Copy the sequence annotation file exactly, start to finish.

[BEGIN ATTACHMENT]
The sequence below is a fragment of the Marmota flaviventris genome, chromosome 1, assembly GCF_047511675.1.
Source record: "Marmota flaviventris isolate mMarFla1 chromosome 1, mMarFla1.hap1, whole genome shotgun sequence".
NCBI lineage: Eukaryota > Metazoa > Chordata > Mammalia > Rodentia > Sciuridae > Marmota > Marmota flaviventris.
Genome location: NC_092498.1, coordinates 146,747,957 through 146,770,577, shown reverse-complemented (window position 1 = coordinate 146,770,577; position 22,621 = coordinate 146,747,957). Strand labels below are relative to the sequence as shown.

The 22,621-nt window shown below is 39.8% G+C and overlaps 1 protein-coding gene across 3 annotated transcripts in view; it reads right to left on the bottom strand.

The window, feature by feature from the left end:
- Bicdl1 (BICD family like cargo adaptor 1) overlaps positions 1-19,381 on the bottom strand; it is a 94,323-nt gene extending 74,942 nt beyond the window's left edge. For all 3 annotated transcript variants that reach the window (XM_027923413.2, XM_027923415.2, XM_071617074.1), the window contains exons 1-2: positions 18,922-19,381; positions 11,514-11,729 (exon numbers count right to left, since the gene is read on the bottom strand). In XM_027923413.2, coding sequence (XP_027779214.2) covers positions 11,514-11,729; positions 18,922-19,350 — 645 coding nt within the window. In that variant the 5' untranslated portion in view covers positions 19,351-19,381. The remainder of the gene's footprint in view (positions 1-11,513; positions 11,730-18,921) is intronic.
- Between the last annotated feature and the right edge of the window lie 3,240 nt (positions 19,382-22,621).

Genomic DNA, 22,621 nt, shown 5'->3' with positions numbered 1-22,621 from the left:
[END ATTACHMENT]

The sequence below is a fragment of the Marmota flaviventris genome, chromosome 1, assembly GCF_047511675.1.
Source record: "Marmota flaviventris isolate mMarFla1 chromosome 1, mMarFla1.hap1, whole genome shotgun sequence".
NCBI lineage: Eukaryota > Metazoa > Chordata > Mammalia > Rodentia > Sciuridae > Marmota > Marmota flaviventris.
Genome location: NC_092498.1, coordinates 146,747,957 through 146,770,577, shown reverse-complemented (window position 1 = coordinate 146,770,577; position 22,621 = coordinate 146,747,957). Strand labels below are relative to the sequence as shown.

The 22,621-nt window shown below is 39.8% G+C and overlaps 1 protein-coding gene across 3 annotated transcripts in view; it reads right to left on the bottom strand.

The window, feature by feature from the left end:
- Bicdl1 (BICD family like cargo adaptor 1) overlaps positions 1-19,381 on the bottom strand; it is a 94,323-nt gene extending 74,942 nt beyond the window's left edge. For all 3 annotated transcript variants that reach the window (XM_027923413.2, XM_027923415.2, XM_071617074.1), the window contains exons 1-2: positions 18,922-19,381; positions 11,514-11,729 (exon numbers count right to left, since the gene is read on the bottom strand). In XM_027923413.2, coding sequence (XP_027779214.2) covers positions 11,514-11,729; positions 18,922-19,350 — 645 coding nt within the window. In that variant the 5' untranslated portion in view covers positions 19,351-19,381. The remainder of the gene's footprint in view (positions 1-11,513; positions 11,730-18,921) is intronic.
- Between the last annotated feature and the right edge of the window lie 3,240 nt (positions 19,382-22,621).

Genomic DNA, 22,621 nt, shown 5'->3' with positions numbered 1-22,621 from the left: